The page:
The Indian government has approved 27 partners who will build hardware in India. Participants include HP, Dell, Foxconn, Lenovo, Acer and Asus. With the new Production Linked Incentive (PLI), a market value equivalent to 40 billion euros would be realized.
With the so-called PLI, India expects to realize 200,000 jobs. Manufacturers will get to work producing laptops, tablets, all-in-one PCs and servers, among others. 23 companies are set to be ready at “day-zero,” said Minister Vaishnaw, in charge of India’s electronics and IT policy.
Battle with foreign countries
Vaishnaw stressed the importance of the PLI, stating that it puts India in contention as a significant player “in PC, server, laptop and tablet manufacturing.” In addition to international giants such as HP and Lenovo, the initiative has also attracted homegrown companies.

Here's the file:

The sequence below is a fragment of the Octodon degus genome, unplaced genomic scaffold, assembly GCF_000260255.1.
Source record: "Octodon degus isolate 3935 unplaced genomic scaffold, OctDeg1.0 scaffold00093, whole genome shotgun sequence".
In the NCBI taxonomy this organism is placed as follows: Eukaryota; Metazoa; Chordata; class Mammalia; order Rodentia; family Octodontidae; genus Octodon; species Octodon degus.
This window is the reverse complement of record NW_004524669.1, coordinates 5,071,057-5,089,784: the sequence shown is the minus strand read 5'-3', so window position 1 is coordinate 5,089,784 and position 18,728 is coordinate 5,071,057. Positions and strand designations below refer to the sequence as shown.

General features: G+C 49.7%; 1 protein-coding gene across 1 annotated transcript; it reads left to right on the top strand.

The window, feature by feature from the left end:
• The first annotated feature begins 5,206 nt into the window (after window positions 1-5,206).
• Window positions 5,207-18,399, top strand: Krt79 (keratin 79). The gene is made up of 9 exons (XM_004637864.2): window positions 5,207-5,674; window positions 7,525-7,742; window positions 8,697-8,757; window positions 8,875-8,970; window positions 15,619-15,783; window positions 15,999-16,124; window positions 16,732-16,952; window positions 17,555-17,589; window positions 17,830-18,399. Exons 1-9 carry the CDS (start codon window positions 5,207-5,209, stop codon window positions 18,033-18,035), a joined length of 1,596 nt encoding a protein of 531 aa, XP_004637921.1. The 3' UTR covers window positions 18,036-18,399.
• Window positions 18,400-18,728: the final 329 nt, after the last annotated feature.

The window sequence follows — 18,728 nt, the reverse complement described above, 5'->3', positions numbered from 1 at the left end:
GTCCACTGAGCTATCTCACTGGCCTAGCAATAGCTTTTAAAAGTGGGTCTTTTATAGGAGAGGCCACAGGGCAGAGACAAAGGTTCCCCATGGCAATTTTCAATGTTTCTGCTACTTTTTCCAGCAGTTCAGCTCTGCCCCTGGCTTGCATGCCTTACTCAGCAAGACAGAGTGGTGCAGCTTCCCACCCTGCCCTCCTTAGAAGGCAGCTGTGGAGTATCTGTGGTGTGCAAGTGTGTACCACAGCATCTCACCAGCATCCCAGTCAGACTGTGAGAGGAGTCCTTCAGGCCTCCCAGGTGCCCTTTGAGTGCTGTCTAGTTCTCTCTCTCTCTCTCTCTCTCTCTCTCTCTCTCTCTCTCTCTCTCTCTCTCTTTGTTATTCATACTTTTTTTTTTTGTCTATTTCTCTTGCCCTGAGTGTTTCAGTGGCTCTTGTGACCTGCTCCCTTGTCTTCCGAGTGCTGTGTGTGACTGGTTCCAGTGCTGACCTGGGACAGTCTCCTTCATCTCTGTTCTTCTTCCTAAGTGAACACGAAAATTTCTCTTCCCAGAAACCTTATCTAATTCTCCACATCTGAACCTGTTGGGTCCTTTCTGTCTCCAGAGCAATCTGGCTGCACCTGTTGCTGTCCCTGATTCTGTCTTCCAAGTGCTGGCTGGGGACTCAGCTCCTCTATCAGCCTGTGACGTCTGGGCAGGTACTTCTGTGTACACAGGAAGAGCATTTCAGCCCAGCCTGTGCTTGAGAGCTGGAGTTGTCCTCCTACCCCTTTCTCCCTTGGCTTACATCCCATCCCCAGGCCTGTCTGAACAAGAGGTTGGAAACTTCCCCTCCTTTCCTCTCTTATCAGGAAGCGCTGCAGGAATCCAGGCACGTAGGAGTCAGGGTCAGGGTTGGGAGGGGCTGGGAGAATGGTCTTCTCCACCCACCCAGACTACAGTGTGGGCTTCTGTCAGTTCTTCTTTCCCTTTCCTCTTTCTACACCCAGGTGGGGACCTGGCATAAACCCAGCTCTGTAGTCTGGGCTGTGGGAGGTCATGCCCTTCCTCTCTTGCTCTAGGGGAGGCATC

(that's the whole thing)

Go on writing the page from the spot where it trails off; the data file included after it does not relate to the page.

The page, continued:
The support for additional hardware manufacturing from India is part of a larger initiative by the Indian government. Under Prime Minister Modi, the country hopes to become more technologically autonomous, deploying import restrictions to protect its internal economy. Thus, each global player is working to strengthen its respective dominance. Within the EU, similar initiatives have been set up, although they focus mainly on chip production.
Similarly for India, it is looking to supply its domestic market with homegrown consumer products. This market is very lucrative as it boasts a rapidly growing economy with a population of 1.4 billion. Still, India has much to gain in terms of exports: in 2018, it exported 3.5 percent of all low-skill products globally, while China accounted for 22.8 percent.